Davao City is blessed with abundant fresh drinking water both ground and surface. Mount Apo serves as the recharge point and the areas at the foot of the mountain contain these large reservoirs, the biggest of which is the Calinan, Toril and Talomo Triangle.
Davao City is rich in metallic minerals such as chromium, copper, gold, silver and lead; and nonmetallic minerals such as limestone, white clay, molybdenum, phosphate and sulfur.
A substantial part of Davao City is mountainous characterized by extensive mountain ranges with uneven distribution of plateaus and lowlands. The mountain range that delimits the western boundary of the city extends as far down to South Cotabato. This mountain ranges nurses the highest peak in the Philippines, which is Mt. Apo located at the boundaries of North Cotabato, Davao del Sur and Davao City. Mt. Apo has an elevation of about 10.311 feet (3,144 meters) above sea level. It has been considered as semi-active volcano.
The large, contiguous lowland areas of Davao City are coastal plains and valleys extending inland as greatly-rising valleys. These areas are found in the eastern part of the city in Paquibato district, which is an extension of vast lowland at the head of Davao Gulf. The other substantial lowland located in the southeastern part of the city along the western coast of the Gulf, and are in the districts of Bunawan, Buhangin, Agdao, Poblacion, Talomo and Toril. These lowland areas are level to nearly land with slopes ranging from 0 to 3 percent. These are generally composed of recent alluvium consisting of clay, silt and some sand and gravel.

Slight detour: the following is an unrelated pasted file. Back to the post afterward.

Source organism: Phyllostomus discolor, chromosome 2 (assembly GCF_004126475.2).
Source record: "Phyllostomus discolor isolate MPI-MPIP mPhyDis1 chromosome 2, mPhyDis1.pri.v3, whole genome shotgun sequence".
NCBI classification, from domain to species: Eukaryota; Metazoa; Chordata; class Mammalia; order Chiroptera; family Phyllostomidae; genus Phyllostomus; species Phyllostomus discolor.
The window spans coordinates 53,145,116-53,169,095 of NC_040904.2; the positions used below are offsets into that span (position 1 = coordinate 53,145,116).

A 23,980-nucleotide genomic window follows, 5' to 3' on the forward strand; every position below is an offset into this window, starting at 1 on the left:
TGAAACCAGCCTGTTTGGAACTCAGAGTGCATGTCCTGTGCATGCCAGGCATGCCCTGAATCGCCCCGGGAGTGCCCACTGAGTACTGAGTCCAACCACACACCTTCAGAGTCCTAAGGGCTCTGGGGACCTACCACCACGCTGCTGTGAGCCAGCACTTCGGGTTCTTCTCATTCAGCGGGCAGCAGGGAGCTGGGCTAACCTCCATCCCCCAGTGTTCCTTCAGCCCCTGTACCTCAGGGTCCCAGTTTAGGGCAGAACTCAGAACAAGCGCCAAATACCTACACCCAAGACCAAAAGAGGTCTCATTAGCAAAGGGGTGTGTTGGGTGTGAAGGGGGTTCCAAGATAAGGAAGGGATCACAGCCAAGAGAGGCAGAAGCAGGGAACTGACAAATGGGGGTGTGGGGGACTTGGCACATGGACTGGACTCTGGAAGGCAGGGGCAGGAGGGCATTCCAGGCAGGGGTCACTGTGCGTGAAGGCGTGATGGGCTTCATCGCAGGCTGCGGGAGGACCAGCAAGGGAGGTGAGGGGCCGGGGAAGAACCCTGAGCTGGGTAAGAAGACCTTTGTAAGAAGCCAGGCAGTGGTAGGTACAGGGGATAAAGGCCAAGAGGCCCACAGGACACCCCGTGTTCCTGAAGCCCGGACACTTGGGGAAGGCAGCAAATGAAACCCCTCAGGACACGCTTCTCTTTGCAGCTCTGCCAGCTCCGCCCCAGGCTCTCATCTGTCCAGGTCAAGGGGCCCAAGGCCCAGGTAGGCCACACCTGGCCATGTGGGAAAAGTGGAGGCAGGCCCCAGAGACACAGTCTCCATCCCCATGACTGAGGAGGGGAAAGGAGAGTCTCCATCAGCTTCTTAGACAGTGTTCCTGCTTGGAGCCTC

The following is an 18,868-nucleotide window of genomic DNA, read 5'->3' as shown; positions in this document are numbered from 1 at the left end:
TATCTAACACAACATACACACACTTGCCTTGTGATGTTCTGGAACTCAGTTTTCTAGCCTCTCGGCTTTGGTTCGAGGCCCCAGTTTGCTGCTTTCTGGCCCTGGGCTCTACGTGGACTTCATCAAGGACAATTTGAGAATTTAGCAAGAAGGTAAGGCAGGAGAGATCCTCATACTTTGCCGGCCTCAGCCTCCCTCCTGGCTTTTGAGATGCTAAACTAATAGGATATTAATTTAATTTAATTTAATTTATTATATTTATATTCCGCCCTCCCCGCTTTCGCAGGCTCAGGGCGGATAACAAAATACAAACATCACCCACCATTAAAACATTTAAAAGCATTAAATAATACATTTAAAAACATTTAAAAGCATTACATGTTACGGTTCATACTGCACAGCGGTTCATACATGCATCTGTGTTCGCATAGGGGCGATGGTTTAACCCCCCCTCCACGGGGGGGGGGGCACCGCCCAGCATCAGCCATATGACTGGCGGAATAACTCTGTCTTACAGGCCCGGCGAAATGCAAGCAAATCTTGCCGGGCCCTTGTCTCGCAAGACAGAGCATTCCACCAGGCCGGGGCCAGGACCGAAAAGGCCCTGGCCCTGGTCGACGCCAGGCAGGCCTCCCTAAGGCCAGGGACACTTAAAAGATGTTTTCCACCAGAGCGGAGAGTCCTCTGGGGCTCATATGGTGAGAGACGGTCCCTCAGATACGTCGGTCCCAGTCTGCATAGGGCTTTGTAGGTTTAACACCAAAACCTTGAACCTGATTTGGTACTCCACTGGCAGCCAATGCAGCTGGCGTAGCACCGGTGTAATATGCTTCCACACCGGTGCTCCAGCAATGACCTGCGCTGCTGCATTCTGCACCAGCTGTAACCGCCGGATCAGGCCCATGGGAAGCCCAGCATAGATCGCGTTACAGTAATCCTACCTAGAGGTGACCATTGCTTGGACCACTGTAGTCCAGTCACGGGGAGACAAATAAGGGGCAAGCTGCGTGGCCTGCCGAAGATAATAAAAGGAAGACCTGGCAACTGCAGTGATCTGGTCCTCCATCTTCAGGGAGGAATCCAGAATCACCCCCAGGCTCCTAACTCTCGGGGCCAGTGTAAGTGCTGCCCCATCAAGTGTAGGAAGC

Topographically, along the southeast quarter is plain and slightly hilly along the entire coast and uplands north and westward to Calinan, with slopes generally below four to five degrees. The plains and valleys merged gradually into the uplands, and the uplands in turn into the mountains. Although the eastern part of the city is a broad lowland belt, its surface is interspersed by low hill and knobs.
The entire land area of Davao is drained towards the Gulf Davao River and its numerous tributaries are the main drainage system of the city. Davao River originates from Davao Province, flows towards the south meandering along the central part and finally flows eastward emptying into the gulf at the southern periphery of the City Proper. The secondary drainage outlet of the city is the Talomo River which is the drainage outlets of the eastern slopes of Mt. Apo. There are other small rivers and streams that drain the area, but Davao and Talomo Rivers are the important river basins.